The Steeplechase: A Hecker Reflection
This is the fourteenth in a series of previously unpublished reflections from the 1854 spiritual notebook of Paulist Founder, Servant of God Father Isaac T. Hecker. The reflection series is being made pubic in conjunction with Father Hecker's cause for canonization. This reflection by Father Isaac Hecker from his 1854 spiritual notebook is a little long, so it will be presented in two parts with two responses.
The Steeplechase:The Ordinary and Extraordinary Way of Perfection
These two ways are exemplified by two kinds of birds: one makes use of its feet to spring up into the air – its natural element; and the other uses its wings like the ostrich to help it walk upon the earth – it’s natural home.
“The extraordinary way,” says Pere Surin, “is a state in which one is led with the help of the Holy Spirit and no longer acts on one’s own.”
My novice master, whom I saw several years after my novitiate, said that the extraordinary way compared with the ordinary way was like one who instead of keeping to the beaten track should cut across the fields and fences to get to the end of the journey; it was a much shorter but more dangerous way. One might call the extraordinary way “a steeplechase after God.”
Response: Father Paul Robichaud, CSP
Do you use your feet not to walk but to leap, because God has given you the extraordinary gift of being able to fly? Or do you use your wings only for balance when you walk, because, like the ostrich, you don’t have the gift to fly? ‘What kind of a bird are you?’ Servant of God, Isaac Hecker writes in his 1854 spiritual notebook. Some 10 years earlier, he was introduced to 17th century traditional spirituality by his Redemptorist Novice Master Father Othman. During his novitiate in Belgium he learned about the two ways to Christian perfection: the ordinary and the extraordinary way. The ordinary way to perfection comes through the God given gifts of faith hope and love. In prayer and the sacraments, in fasting and spiritual direction and most importantly in the development of the virtue of charity for God is love, we move towards union with God. The extraordinary way of perfection is when God moves toward us through the presence of the Holy Spirit in the soul and we become recipients of God’s action; we spiritually take flight.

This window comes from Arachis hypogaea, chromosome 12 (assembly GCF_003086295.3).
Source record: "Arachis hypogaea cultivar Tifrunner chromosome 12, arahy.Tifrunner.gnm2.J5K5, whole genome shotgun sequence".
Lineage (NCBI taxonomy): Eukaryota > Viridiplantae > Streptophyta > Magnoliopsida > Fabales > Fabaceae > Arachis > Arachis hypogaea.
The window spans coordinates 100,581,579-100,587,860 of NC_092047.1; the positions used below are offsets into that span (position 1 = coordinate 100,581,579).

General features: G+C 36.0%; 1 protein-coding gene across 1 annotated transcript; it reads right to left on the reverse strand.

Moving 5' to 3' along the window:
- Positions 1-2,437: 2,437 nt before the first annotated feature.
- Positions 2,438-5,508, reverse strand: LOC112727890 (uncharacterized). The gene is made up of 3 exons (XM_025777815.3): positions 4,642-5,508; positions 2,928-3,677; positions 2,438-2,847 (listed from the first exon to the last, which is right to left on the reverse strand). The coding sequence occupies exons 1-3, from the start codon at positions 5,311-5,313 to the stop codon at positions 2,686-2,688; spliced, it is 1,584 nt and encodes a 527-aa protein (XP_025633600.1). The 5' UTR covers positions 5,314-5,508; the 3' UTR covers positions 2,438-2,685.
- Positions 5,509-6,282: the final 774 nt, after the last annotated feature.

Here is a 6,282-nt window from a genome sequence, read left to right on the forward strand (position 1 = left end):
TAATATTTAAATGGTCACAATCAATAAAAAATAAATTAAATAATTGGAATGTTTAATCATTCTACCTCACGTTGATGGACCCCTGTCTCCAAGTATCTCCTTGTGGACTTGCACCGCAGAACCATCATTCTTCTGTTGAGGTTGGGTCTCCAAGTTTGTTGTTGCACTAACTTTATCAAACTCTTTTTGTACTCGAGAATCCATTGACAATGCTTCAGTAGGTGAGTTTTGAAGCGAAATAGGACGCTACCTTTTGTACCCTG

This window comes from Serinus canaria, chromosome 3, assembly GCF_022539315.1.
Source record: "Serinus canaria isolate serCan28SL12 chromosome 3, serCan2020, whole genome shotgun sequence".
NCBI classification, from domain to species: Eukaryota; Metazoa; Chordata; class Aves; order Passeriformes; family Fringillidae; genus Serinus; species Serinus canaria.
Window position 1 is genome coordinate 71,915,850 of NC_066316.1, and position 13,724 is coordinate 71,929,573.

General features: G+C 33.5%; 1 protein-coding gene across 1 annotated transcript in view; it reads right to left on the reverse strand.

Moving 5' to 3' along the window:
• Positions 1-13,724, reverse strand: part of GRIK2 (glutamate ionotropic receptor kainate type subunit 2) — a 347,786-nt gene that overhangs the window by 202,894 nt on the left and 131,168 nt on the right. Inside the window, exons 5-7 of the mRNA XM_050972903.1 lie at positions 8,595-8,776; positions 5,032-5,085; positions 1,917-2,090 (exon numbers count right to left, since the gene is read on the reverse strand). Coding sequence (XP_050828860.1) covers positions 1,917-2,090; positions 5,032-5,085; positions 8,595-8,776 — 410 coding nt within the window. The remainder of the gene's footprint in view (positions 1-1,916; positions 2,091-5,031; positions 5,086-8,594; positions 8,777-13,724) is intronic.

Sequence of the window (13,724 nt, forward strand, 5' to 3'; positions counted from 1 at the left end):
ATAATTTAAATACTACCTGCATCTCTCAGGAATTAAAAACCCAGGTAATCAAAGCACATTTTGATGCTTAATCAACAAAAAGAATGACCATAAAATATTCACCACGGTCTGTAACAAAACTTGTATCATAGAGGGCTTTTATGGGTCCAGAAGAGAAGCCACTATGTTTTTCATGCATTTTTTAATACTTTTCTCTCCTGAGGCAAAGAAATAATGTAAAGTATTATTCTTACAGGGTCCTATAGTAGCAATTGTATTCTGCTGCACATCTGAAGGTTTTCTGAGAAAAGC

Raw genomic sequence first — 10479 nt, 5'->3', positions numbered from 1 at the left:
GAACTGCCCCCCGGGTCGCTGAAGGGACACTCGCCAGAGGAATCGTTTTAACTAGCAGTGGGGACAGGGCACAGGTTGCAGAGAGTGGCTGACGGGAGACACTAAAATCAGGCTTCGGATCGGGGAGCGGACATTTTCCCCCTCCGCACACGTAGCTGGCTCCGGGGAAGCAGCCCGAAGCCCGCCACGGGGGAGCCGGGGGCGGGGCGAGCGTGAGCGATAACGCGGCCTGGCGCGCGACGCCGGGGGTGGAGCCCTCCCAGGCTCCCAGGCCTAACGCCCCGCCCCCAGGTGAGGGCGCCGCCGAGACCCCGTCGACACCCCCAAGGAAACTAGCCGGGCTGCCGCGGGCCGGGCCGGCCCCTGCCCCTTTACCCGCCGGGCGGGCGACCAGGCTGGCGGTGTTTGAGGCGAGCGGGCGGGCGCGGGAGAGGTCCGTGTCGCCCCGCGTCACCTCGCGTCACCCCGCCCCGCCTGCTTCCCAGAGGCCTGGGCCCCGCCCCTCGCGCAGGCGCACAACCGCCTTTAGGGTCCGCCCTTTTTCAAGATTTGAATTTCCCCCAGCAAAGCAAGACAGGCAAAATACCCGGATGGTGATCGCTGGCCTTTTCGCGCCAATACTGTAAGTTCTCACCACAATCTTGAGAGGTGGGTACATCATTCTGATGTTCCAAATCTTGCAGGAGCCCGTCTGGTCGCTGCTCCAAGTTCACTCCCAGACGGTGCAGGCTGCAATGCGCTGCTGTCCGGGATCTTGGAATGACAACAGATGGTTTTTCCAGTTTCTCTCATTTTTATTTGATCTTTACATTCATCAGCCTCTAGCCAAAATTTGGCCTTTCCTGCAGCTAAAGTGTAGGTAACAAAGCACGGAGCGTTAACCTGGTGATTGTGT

St. Theresa of Avila in her spiritual autobiography describes the four stages of growth in the spiritual life like a garden being watered. The garden is the soul, the water the grace of God, and the labor is discipline in prayer. As beginners we take an empty bucket and go to the well in order to water the garden. In time as we become more proficient, our prayer becomes like a water wheel where we only have to turn the crank. As we grow, our prayer deepens into aqueducts and canals that bring a continual flow of water to the garden of our souls. But for St. Theresa the fourth stage is different because it comes not from us but from God, for here God makes it rain on the soul. How do we as Christians have the possibility of reaching this stage in the spiritual life?
Father Hecker was introduced to the spiritual writings of Louis Lallemant and Jean Surin during his novitiate; French Jesuits who emphasized the presence of the Holy Spirit in the soul. It was in docility to the Holy Spirit that God might just move towards you, transforming you from an ascetic who walks in prayer to a mystic who flies. Whether we reach that stage or not in our spiritual life, Hecker ends with the words of Father Othman, the extraordinary way is a much shorter but dangerous because there are all kinds of addictive, resentful, angry spirits that substitute for the Spirit of God. Docility to the wrong spirit is far worse a path than the ordinary way to Christian perfection. To paraphrase Father Hecker, if our journey towards God is a steeplechase, let’s make sure we are riding the right horse!
Father Paul Robichaud, CSP, is the Paulist historian and postulator for the cause for canonization of Father Hecker.
About Father Isaac Hecker’s 1854 Spiritual Notebook:
Servant of God, Father Isaac Hecker wrote these spiritual notes as a young Redemptorist priest about 1854 and they have never been published. Hecker was 34 years old at the time, and had been ordained a priest for five years. He loved his work as a Catholic evangelist. The Redemptorist mission band had expanded out of the New York state area to the south and west, and the band’s national reputation grew. Hecker had begun to focus his attention on Protestants who came out to hear them. To this purpose Hecker began to write in 1854 his invitation to Protestant America to consider the Catholic Church, “Questions of the Soul” which would make him a national figure in the American church.
Hecker collected and organized these notes that include writings and stories from St. Alphonsus Liguori, the Jesuit spiritual writer Louis Lallemant and his disciple Jean Surin, the German mystic John Tauler, St. Thomas Aquinas and St. Jane de Chantal among others. These notes were a resource for retreat work and spiritual direction and show Hecker’s growing proficiency in traditional Catholic spirituality some ten years after his conversion to the Catholic faith. They are composed of short thematic reflections.